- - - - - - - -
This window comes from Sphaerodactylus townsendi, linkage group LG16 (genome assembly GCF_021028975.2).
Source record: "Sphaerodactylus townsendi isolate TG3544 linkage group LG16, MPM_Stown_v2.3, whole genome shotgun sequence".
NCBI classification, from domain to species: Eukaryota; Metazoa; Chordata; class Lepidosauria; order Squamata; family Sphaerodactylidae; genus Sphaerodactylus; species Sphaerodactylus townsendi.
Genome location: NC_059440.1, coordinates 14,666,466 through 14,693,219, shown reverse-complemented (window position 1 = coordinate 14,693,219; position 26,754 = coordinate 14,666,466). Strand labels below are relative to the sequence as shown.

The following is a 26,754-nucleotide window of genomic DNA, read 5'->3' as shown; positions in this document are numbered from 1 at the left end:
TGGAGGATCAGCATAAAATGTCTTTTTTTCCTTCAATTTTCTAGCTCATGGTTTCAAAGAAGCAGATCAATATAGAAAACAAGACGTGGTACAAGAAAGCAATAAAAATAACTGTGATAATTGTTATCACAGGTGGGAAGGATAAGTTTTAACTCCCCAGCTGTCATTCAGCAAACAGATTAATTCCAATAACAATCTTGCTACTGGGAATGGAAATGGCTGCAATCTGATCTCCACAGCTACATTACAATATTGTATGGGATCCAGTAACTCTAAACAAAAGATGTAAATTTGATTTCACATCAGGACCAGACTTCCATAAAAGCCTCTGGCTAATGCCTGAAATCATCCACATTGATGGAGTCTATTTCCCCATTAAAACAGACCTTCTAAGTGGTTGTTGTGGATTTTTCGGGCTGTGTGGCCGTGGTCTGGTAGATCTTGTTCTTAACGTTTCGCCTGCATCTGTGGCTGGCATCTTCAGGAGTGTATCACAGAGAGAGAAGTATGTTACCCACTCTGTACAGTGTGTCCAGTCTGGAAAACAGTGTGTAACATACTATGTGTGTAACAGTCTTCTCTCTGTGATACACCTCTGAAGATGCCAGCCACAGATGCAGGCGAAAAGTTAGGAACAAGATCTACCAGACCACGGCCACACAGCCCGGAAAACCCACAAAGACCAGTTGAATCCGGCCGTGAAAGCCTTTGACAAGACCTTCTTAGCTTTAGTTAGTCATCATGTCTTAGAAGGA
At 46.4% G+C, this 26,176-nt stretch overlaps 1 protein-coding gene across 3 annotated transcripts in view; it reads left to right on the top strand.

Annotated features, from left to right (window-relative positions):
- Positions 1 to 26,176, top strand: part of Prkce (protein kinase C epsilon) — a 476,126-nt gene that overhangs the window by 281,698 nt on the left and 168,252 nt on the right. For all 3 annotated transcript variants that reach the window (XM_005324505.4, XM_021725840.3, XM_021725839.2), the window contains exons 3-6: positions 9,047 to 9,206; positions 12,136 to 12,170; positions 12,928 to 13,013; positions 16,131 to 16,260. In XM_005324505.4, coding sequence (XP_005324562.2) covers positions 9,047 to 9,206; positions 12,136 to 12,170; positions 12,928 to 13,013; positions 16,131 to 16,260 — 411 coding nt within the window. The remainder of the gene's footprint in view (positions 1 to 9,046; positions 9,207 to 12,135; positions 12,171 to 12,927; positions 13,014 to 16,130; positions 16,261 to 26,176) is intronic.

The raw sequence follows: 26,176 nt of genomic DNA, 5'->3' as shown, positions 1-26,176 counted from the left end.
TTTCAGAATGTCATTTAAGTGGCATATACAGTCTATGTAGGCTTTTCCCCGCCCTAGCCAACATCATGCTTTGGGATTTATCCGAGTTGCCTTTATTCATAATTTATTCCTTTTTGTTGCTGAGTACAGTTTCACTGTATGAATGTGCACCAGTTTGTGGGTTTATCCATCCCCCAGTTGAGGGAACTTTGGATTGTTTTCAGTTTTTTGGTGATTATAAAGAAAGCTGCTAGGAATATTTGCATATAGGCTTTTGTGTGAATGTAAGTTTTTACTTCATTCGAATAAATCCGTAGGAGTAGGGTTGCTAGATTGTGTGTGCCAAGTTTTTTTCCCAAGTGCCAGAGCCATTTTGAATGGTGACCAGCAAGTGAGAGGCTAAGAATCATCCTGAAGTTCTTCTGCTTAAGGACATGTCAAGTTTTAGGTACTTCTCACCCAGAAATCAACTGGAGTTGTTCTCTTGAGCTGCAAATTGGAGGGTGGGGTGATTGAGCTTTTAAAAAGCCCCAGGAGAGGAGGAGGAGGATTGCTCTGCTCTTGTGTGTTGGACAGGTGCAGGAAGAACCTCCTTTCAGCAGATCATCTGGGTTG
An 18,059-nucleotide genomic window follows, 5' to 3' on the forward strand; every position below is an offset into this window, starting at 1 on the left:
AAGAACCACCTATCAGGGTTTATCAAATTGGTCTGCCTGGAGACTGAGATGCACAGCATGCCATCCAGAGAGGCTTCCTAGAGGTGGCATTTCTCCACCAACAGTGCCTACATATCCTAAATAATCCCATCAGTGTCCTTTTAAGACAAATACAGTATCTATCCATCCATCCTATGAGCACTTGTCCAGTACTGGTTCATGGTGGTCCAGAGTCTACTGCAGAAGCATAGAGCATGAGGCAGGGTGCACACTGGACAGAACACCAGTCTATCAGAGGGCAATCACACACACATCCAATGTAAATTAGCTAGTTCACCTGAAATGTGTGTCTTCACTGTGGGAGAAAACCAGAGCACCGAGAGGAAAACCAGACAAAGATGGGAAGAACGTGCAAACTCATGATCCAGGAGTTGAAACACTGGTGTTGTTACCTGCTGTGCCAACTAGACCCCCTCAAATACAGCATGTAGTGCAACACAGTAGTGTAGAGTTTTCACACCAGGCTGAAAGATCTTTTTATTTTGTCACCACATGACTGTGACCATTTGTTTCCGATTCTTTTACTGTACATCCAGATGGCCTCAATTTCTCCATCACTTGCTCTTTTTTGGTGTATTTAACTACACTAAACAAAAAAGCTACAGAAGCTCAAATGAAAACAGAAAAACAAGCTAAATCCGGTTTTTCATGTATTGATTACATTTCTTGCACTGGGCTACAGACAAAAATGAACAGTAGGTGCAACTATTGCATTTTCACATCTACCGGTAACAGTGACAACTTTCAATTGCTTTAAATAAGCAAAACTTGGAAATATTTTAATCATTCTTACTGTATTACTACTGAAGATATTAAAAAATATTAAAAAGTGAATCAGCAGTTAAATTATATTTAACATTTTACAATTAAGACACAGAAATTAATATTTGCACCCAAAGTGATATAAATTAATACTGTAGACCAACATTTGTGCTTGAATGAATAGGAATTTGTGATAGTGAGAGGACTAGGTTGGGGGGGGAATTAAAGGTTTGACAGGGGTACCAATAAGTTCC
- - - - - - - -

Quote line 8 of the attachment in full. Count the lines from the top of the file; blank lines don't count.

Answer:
Annotated features, from left to right (window-relative positions):